Reclaimed Douglas fir Hall Tree

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I built this hall tree for a customer who was looking for an entry piece for their turn of the century craftsman home. With custom milled T&G bead board and mortise and tenon construction the end product was a unique heirloom quality craftsman piece. The frame work was milled from reclaimed timbers from an old mill building in Tacoma. The bead board was milled from old window casings. The tacoma timbers yielded tight vertical grain stock for the frames. The window casings were flat sawn and fine grain which made for some very interesting "flamed" paneling. The customer specified a dark mahogany finish which was accomplished with many coats of a custom tinted shellac glaze and a few coats of wiping varnish for protection.

The 2"x 16" reclaimed fir timbers were $2.50 a board-foot from a local salvage shop.

The window frames were free. It took about half a day to break them down and mill them up into some rough stock.

I modeled the entire piece in SketchUp including joinery and true textures which I made from photographs of shellacked fir. 

I added through tenons to strengthen the bench and seat back interface.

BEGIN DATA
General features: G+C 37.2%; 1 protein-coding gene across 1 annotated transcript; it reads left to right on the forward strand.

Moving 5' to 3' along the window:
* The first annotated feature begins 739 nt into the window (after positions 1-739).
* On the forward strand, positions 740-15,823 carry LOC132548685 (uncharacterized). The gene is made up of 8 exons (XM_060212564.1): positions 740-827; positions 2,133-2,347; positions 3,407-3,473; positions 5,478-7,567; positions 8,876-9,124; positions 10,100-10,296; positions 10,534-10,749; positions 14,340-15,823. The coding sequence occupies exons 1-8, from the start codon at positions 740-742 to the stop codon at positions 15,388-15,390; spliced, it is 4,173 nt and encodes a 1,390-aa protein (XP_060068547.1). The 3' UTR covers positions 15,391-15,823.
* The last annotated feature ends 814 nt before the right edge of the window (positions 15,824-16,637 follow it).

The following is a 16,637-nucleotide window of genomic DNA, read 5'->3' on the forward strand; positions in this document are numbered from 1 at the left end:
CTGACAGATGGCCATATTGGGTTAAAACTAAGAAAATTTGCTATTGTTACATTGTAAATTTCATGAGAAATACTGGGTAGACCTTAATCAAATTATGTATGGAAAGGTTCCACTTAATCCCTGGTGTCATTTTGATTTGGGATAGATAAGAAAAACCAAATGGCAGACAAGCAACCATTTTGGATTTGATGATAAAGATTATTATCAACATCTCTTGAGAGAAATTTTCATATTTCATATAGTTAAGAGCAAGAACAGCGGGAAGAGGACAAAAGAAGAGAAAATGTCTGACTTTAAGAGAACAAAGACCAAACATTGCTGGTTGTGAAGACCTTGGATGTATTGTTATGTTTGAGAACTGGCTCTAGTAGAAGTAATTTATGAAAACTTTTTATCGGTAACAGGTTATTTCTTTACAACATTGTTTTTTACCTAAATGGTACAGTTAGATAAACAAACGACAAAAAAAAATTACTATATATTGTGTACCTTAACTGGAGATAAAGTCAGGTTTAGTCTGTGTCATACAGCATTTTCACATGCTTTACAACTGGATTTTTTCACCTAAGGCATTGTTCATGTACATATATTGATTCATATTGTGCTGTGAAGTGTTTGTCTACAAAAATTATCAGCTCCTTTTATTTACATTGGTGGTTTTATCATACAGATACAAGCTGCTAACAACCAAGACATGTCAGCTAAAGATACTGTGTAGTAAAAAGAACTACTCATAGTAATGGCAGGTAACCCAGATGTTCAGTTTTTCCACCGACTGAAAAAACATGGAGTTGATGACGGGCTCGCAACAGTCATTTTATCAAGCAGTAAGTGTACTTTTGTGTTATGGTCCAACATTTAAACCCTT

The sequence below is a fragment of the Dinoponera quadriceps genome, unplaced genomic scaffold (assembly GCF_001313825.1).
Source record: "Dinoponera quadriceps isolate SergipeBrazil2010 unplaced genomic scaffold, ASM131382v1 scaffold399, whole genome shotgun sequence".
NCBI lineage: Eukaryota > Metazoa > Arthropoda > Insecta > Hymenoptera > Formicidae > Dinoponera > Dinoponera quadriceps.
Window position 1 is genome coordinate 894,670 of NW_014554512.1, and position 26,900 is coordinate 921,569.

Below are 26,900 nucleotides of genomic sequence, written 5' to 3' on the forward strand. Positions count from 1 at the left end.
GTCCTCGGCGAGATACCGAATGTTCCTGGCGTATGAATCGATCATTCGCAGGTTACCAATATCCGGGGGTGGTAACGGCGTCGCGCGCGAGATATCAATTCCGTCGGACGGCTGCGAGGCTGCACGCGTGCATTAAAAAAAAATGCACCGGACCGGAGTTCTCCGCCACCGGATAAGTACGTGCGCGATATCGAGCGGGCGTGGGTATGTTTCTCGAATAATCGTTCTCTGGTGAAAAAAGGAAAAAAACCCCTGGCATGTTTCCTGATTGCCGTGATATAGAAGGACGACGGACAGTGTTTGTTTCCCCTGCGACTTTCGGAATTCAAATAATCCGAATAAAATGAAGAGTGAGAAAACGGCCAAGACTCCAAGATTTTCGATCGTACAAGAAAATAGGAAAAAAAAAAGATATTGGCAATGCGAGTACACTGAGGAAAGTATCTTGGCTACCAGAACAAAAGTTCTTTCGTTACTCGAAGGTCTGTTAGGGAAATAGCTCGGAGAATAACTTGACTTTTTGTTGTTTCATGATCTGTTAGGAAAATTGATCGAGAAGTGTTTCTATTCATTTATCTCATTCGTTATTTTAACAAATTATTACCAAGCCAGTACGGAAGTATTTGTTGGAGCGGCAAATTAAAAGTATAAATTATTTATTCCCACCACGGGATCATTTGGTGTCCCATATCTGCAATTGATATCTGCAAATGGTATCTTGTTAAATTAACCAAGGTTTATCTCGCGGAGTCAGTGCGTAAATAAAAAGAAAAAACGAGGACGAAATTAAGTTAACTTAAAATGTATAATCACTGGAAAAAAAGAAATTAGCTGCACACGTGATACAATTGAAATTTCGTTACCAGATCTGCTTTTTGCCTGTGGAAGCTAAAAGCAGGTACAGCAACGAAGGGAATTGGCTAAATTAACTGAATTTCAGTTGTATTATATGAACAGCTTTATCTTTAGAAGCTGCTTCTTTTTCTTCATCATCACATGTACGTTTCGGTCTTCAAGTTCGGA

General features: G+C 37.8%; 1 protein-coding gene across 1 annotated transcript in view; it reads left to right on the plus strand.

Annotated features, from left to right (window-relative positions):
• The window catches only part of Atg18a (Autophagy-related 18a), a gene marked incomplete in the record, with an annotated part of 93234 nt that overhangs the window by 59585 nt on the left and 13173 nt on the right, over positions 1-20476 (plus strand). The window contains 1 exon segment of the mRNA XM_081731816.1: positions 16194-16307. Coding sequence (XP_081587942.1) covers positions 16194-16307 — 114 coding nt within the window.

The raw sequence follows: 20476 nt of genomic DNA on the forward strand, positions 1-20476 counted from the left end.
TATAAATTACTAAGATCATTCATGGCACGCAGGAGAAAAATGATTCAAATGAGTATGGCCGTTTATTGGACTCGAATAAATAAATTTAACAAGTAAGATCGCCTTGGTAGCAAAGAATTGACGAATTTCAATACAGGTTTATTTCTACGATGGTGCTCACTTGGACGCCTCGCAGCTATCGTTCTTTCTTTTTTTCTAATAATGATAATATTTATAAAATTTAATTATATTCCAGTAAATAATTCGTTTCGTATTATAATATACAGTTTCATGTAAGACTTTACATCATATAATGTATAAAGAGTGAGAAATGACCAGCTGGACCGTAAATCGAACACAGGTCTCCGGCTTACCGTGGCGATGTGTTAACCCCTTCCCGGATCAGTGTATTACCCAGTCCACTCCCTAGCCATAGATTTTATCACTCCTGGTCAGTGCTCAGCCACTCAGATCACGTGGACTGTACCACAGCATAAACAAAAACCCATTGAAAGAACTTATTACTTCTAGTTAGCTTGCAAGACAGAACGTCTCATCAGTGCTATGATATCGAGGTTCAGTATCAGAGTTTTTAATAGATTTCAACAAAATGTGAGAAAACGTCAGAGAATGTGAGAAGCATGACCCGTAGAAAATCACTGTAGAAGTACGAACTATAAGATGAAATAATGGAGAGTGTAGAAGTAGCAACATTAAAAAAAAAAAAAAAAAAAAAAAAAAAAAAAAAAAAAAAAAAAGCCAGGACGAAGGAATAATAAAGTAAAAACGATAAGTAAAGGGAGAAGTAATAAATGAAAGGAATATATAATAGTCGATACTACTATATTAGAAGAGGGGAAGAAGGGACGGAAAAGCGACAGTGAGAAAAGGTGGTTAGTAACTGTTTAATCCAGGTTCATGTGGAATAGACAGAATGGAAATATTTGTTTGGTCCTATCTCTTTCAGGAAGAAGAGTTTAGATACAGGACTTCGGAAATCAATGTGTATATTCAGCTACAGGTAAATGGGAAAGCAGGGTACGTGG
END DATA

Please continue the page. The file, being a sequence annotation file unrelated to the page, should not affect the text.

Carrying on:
After a dry fit it was time start milling the paneling. I decided to mill my own T&G paneling so that I could have complete control over the dimensions and quality of material.

The paneling took about a day to re-saw and mill. I cut the tongue and groove on the table saw with a modified stacked dado head cutter and the bead at the router table with several passes across a beading bit.

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The material for the seat, upper panel and shelf came from a 12' long 1"x 16"  Douglas fir plank that was originally a mantel in the client's house.

After the final fitting and glue up it was time to start applying the glaze. I tinted de-waxed shellac and applied 12 to 15 coats with an HVLP spray system. After I was satisfied with the color I wiped on a thinned varnish for protection. The pictures get a little fuzzy here (the camera lens got a few coats of shellac as well)